FAQ: Class Actions

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 What is a Class Action?

Class actions are lawsuits in which one or more plaintiffs who are named in the lawsuit, along with their attorneys, purpose a class action case for themselves as well as the defined class against one or more defendants.

The claims which arise from the class representatives are required to arise from facts or law common among the members of the class.

What are the Requirements to Bring a Class Action Lawsuit?

In order to bring a class action lawsuit, the class must be certified by the court. When certifying a class, the court will consider whether:

  • The plaintiff or plaintiffs will adequately represent the interests of the entire class;
    • there cannot be any conflicts of interest; and
    • they must be competent;
  • The claims of the representatives are similar and represent the entire class; AND
  • The question of fact comes from one act or from a pattern of conduct by the defendant.
  • What are the Requirements for Certifying a Class of Plaintiffs in a Class Action Lawsuit?

There are several elements a court will consider when determining whether to certify a class of plaintiffs who desire to bring a class action lawsuit. Most courts will consider the following factors when forming a class of plaintiffs in a class action lawsuit:

  • Numerosity: there must be an adequate number of plaintiffs, typically over 30;
  • Commonality: there must be common injuries or legal issues between all plaintiffs;
  • Typicality: each class member’s claim is required to arise from the same event and must use the same legal argument;
  • Adequacy of representation: the class representative plaintiff must adequately protect and represent the interests of the class; and
  • Viability of defendant: the defendant should have sufficient funds to pay all of the members of the class if the lawsuit is successful.

How Does a Class Action Lawsuit Work?

A class action lawsuit begins when a group of individuals bring a putative class action lawsuit against a defendant. The court will determine whether or not to certify the lawsuit as a class action lawsuit.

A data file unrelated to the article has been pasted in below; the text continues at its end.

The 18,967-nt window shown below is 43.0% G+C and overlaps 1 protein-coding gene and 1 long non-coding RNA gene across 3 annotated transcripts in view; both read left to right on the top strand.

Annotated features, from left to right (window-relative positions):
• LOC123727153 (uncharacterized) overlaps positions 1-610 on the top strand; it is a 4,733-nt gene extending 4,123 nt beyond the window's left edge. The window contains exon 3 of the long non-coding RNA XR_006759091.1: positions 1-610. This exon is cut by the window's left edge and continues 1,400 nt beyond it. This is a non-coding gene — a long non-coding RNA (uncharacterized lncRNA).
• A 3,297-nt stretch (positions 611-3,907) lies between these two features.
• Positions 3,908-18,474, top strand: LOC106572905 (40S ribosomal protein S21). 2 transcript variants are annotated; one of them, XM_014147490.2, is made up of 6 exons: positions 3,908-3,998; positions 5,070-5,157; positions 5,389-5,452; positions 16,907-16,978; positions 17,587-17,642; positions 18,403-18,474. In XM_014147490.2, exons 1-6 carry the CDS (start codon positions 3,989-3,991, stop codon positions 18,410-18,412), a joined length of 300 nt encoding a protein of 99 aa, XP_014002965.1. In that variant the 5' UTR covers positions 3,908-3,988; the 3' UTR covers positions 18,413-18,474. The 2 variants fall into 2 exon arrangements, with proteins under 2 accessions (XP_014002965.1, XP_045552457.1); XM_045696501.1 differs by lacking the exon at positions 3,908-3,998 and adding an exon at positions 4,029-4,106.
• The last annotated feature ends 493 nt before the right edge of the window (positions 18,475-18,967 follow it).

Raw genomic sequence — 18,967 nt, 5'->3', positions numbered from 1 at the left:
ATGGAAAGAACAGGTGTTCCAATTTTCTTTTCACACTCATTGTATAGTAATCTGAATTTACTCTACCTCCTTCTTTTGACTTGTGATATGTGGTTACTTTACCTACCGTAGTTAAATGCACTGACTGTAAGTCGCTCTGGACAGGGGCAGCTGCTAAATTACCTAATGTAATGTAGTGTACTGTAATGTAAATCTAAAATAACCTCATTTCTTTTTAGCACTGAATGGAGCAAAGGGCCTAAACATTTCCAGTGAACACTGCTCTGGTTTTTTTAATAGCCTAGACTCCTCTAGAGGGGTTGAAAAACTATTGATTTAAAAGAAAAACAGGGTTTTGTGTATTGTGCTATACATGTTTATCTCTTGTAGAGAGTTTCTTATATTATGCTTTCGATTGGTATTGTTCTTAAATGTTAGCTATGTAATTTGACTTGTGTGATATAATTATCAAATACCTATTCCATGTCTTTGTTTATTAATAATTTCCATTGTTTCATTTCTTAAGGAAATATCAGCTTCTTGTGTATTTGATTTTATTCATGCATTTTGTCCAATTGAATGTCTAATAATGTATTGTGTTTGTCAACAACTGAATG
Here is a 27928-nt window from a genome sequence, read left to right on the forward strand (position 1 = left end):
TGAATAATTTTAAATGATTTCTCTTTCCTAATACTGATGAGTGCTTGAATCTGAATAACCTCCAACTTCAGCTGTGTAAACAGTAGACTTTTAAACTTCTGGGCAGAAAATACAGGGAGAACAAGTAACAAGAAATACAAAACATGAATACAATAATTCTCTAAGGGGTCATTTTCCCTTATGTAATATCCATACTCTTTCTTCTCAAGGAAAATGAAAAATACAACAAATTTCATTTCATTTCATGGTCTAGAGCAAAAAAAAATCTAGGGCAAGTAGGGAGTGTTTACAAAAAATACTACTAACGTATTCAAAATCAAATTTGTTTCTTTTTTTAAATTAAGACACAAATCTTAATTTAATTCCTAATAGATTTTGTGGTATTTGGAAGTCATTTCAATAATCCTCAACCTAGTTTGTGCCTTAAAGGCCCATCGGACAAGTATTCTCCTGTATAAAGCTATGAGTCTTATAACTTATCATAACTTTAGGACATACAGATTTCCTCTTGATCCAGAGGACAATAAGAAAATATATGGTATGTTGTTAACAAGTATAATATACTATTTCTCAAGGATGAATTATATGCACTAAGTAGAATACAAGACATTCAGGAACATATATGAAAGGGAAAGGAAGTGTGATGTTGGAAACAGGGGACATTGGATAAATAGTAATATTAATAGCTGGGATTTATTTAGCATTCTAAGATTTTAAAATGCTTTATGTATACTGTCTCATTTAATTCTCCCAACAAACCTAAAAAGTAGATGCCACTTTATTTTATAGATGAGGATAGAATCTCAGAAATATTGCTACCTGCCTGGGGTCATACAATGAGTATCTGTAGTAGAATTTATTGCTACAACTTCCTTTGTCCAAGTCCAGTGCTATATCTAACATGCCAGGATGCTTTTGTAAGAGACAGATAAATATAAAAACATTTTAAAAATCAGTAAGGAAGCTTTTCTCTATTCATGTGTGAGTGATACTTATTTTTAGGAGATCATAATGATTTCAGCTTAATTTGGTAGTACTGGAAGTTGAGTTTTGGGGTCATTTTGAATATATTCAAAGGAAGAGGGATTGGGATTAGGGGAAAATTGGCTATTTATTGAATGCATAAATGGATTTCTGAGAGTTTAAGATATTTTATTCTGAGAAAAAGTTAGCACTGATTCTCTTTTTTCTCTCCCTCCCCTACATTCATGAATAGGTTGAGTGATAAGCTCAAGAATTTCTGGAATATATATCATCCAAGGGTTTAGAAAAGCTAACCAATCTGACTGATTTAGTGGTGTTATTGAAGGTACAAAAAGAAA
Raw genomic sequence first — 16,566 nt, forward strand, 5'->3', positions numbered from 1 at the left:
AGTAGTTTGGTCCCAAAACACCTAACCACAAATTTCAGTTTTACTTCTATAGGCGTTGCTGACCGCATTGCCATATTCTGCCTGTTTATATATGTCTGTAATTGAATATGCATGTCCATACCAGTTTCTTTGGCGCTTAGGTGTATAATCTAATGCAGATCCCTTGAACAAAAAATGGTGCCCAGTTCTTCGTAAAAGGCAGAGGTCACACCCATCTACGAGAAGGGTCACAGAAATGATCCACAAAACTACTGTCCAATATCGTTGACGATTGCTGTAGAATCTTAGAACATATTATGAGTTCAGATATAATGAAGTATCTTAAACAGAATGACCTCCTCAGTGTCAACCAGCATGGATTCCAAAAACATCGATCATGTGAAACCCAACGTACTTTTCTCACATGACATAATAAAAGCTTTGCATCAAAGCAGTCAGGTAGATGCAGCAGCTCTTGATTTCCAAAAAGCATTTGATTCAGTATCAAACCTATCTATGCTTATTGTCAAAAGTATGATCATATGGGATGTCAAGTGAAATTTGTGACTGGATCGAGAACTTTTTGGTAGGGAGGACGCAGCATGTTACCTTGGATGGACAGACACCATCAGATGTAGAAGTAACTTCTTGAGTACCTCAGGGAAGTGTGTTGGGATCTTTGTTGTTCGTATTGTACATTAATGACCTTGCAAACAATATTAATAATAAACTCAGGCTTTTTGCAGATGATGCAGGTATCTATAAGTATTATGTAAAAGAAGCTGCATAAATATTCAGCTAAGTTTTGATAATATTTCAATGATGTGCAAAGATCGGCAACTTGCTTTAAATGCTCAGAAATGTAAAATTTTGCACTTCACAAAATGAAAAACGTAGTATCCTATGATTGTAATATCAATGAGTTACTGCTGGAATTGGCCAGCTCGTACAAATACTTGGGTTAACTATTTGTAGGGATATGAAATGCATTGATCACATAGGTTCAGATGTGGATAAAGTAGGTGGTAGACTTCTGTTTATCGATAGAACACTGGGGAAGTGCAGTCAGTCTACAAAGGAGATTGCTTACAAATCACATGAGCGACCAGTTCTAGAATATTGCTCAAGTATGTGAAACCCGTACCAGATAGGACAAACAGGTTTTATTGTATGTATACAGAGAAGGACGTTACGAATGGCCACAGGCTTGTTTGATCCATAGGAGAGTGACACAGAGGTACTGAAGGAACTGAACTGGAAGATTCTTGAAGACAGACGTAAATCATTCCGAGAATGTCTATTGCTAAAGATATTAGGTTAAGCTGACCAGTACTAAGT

If the class is certified, the original group will represent the entire class action group and the case will move forward as a class action lawsuit. If the court does not certify the class, it will often be because the class is not complete, meaning that there could be more potential plaintiffs who join the class.

What are Some Examples of Class Action Lawsuits?

Although a class action lawsuit may apply in a variety of situations, examples of the most common types of claims include:

  • Employees sue a business for discrimination in the workplace, involving:
    • race;
    • age;
    • gender; or
    • sexual orientation;
  • Business or home owners affected by an environmental disaster;
  • Consumers who purchased the same defective product;
  • Consumers who were deceived by the same false advertising;
  • Patients who were prescribed defective or dangerous drugs;
  • Investors who lost their savings because of securities fraud committed by senior executives of a publicly traded company;
  • Employees who have been harmed by a corporation’s unfair business practices; and
  • Merchants and consumers who paid an exorbitant price for a product.

Can I Initiate a Class Action Lawsuit?

One single plaintiff may file a class action lawsuit as a putative class action. There must be, however, a significant number of individuals who are potential members of the class.

There must be such a large number of plaintiffs that it would be impractical for each plaintiff to bring their claim individually. In addition, there must be facts or questions of law which are common to all class members.

The claims of the class representatives which are chosen must be typical of those individuals who are members of the proposed class. The class representatives must also be able to properly and fairly represent the class.

What Types of Class Actions can be Filed?